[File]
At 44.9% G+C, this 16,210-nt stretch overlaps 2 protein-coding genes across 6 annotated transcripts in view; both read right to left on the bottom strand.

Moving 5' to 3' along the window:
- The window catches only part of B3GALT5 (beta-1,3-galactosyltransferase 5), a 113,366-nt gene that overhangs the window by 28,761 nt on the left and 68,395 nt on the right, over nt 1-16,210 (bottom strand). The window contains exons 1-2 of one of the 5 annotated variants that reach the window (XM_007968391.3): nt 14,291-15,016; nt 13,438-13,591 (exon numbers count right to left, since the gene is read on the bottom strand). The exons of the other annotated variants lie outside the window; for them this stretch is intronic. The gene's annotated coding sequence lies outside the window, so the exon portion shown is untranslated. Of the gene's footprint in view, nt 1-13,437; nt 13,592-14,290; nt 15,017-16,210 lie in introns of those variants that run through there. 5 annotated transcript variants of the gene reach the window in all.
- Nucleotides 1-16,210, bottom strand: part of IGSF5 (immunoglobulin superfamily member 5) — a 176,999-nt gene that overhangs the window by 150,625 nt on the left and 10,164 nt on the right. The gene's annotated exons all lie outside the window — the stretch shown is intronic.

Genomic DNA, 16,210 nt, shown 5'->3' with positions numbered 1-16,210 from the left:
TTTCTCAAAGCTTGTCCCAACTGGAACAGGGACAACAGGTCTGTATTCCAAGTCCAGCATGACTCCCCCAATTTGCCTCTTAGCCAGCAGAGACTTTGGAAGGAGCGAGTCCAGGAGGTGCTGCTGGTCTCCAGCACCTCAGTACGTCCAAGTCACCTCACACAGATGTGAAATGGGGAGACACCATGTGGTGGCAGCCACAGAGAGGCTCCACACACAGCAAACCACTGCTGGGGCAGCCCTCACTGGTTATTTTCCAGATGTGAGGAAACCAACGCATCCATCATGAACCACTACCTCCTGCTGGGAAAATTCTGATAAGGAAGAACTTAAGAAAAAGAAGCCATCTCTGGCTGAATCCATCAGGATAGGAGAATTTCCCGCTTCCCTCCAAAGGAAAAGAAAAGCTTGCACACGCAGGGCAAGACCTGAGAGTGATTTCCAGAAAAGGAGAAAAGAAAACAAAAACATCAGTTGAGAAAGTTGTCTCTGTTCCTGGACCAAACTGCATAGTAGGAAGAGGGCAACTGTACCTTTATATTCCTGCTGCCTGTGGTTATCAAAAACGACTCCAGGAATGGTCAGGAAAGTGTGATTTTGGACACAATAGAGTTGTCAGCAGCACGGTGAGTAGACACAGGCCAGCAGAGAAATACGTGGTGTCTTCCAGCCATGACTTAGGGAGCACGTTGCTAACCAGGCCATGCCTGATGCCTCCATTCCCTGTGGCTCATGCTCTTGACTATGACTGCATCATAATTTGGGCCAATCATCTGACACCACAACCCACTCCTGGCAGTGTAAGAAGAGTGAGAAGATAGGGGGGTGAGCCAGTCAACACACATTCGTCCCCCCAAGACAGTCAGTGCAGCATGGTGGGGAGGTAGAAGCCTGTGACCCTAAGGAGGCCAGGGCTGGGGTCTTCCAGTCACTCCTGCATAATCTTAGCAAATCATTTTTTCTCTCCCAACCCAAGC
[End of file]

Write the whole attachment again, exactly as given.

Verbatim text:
At 44.9% G+C, this 16,210-nt stretch overlaps 2 protein-coding genes across 6 annotated transcripts in view; both read right to left on the bottom strand.

Moving 5' to 3' along the window:
- The window catches only part of B3GALT5 (beta-1,3-galactosyltransferase 5), a 113,366-nt gene that overhangs the window by 28,761 nt on the left and 68,395 nt on the right, over nt 1-16,210 (bottom strand). The window contains exons 1-2 of one of the 5 annotated variants that reach the window (XM_007968391.3): nt 14,291-15,016; nt 13,438-13,591 (exon numbers count right to left, since the gene is read on the bottom strand). The exons of the other annotated variants lie outside the window; for them this stretch is intronic. The gene's annotated coding sequence lies outside the window, so the exon portion shown is untranslated. Of the gene's footprint in view, nt 1-13,437; nt 13,592-14,290; nt 15,017-16,210 lie in introns of those variants that run through there. 5 annotated transcript variants of the gene reach the window in all.
- Nucleotides 1-16,210, bottom strand: part of IGSF5 (immunoglobulin superfamily member 5) — a 176,999-nt gene that overhangs the window by 150,625 nt on the left and 10,164 nt on the right. The gene's annotated exons all lie outside the window — the stretch shown is intronic.

Genomic DNA, 16,210 nt, shown 5'->3' with positions numbered 1-16,210 from the left:
TTTCTCAAAGCTTGTCCCAACTGGAACAGGGACAACAGGTCTGTATTCCAAGTCCAGCATGACTCCCCCAATTTGCCTCTTAGCCAGCAGAGACTTTGGAAGGAGCGAGTCCAGGAGGTGCTGCTGGTCTCCAGCACCTCAGTACGTCCAAGTCACCTCACACAGATGTGAAATGGGGAGACACCATGTGGTGGCAGCCACAGAGAGGCTCCACACACAGCAAACCACTGCTGGGGCAGCCCTCACTGGTTATTTTCCAGATGTGAGGAAACCAACGCATCCATCATGAACCACTACCTCCTGCTGGGAAAATTCTGATAAGGAAGAACTTAAGAAAAAGAAGCCATCTCTGGCTGAATCCATCAGGATAGGAGAATTTCCCGCTTCCCTCCAAAGGAAAAGAAAAGCTTGCACACGCAGGGCAAGACCTGAGAGTGATTTCCAGAAAAGGAGAAAAGAAAACAAAAACATCAGTTGAGAAAGTTGTCTCTGTTCCTGGACCAAACTGCATAGTAGGAAGAGGGCAACTGTACCTTTATATTCCTGCTGCCTGTGGTTATCAAAAACGACTCCAGGAATGGTCAGGAAAGTGTGATTTTGGACACAATAGAGTTGTCAGCAGCACGGTGAGTAGACACAGGCCAGCAGAGAAATACGTGGTGTCTTCCAGCCATGACTTAGGGAGCACGTTGCTAACCAGGCCATGCCTGATGCCTCCATTCCCTGTGGCTCATGCTCTTGACTATGACTGCATCATAATTTGGGCCAATCATCTGACACCACAACCCACTCCTGGCAGTGTAAGAAGAGTGAGAAGATAGGGGGGTGAGCCAGTCAACACACATTCGTCCCCCCAAGACAGTCAGTGCAGCATGGTGGGGAGGTAGAAGCCTGTGACCCTAAGGAGGCCAGGGCTGGGGTCTTCCAGTCACTCCTGCATAATCTTAGCAAATCATTTTTTCTCTCCCAACCCAAGC